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Management and Use of Forests
Managed Woods proper management results in greater and more uniform growth than when trees are permitted to develop according to natures plan
Management practices planting selected varieties of trees some trees may be used for several purposes
Management rate of growth should be considered most important uses: timber and veneer
Management length of time to maturity faster growing trees have fewer uses
Management Eucalyptus - one of the fastest growing 15 inches in diameter in 40- 50 years
Management Black Walnut, Oak, Hard Maple 100-125 years
Breeding Super Trees select seeds of trees that are fast growing tallest straightest
Breeding Super Trees healthiest raise super trees in nurseries
Controlling Insects and Disease can be variety specific an established disease or insect pest can be nearly impossible to eliminate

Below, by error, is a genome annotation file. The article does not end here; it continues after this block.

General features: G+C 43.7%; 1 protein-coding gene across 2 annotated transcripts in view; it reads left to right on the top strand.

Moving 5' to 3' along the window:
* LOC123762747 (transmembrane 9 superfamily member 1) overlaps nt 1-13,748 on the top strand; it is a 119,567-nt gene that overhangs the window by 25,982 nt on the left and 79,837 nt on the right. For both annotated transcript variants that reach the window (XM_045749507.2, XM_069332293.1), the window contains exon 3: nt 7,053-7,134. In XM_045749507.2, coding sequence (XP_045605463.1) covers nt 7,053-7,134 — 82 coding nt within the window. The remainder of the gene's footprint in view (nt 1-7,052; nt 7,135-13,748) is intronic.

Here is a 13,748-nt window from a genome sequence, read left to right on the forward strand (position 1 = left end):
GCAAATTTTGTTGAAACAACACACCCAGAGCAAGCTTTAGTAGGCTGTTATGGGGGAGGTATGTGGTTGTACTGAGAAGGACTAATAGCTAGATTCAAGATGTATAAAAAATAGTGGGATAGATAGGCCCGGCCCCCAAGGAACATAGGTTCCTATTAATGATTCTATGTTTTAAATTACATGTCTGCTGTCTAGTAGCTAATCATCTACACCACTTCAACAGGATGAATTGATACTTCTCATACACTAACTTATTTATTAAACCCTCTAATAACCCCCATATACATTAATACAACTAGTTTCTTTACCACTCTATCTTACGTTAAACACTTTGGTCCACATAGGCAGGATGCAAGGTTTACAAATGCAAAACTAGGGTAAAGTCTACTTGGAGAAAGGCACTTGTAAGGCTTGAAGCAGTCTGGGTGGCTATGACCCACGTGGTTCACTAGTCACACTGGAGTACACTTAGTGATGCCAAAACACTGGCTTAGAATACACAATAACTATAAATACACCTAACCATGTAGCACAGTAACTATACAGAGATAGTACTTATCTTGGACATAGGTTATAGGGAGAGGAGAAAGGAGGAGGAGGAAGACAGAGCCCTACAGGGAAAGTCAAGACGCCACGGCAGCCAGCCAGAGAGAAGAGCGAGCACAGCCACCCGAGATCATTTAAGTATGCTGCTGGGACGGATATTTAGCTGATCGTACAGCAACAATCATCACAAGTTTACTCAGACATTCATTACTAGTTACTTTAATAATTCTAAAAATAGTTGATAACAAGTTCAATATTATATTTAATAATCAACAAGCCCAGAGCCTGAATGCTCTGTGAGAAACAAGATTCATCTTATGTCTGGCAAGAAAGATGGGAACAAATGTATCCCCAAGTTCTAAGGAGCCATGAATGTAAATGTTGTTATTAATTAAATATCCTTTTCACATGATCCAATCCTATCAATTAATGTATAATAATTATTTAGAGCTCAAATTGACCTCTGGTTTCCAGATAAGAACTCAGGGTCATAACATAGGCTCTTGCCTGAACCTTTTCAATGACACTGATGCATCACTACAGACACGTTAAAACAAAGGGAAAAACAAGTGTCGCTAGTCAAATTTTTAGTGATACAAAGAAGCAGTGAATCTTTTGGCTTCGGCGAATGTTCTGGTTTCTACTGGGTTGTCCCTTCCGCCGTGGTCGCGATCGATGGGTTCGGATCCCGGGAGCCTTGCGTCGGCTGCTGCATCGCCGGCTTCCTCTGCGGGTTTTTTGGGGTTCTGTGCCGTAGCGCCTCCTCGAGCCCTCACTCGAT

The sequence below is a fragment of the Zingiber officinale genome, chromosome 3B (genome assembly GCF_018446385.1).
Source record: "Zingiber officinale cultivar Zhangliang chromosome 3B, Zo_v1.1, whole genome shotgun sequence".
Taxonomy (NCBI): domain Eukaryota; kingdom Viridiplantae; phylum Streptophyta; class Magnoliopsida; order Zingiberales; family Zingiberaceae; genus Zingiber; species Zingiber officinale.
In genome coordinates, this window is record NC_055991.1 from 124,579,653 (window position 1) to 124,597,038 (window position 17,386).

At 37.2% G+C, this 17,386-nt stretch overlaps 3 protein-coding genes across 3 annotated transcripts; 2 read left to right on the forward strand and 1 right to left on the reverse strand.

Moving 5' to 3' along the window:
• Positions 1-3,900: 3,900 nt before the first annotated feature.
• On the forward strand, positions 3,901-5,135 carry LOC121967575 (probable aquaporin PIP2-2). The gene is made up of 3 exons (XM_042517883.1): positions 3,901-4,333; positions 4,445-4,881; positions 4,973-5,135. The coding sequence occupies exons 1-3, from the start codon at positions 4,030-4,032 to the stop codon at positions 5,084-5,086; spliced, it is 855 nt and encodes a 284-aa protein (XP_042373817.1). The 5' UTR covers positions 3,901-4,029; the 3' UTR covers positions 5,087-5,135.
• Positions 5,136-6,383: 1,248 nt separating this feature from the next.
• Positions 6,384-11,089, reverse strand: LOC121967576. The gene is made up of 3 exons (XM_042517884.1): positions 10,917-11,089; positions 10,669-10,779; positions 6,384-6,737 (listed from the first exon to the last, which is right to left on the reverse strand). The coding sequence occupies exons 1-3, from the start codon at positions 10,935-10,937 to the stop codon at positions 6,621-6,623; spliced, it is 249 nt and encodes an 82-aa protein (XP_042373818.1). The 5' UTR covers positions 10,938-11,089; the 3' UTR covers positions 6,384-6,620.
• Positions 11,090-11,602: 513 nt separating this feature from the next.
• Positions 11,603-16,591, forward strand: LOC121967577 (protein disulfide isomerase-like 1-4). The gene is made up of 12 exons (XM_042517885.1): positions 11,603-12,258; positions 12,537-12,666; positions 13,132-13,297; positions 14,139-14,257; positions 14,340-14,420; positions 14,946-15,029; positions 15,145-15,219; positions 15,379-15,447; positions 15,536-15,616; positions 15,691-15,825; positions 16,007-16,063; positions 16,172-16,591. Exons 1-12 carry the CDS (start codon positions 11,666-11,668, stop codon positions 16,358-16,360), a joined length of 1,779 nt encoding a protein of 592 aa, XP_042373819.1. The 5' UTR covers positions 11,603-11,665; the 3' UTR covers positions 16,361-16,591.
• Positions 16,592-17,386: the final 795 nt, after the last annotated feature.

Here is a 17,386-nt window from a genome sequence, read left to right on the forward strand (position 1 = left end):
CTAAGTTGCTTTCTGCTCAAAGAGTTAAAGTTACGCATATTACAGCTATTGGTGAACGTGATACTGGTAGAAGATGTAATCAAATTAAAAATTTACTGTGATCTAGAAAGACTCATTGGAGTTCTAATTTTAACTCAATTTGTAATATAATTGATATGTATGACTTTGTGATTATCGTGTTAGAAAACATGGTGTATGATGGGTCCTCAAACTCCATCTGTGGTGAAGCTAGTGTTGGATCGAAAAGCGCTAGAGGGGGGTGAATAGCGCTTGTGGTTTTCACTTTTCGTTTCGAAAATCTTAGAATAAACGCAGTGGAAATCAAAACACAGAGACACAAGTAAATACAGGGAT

Insects and Disease trees may develop immunity
Insect, Fungal, &Bacterial Dutch Elm Disease - Fungus carried by European Elm Bark Beetle
Insect, Fungal, &Bacterial White Pine Blister Rust lives part of its life cycle on an alternate host wild gooseberries or currants
White Pine Blister Rust to control the disease, destroy the alternate host Gypsy Moth - problem with many types of trees
Fire Control fires are natures way of controlling distribution and succession in forests prepares some seeds for germination - Jack Pine
Fire Control fires may add nutrients to the soil destroy harmful insects provides young shoots and new leaves and other vegetation for wildlife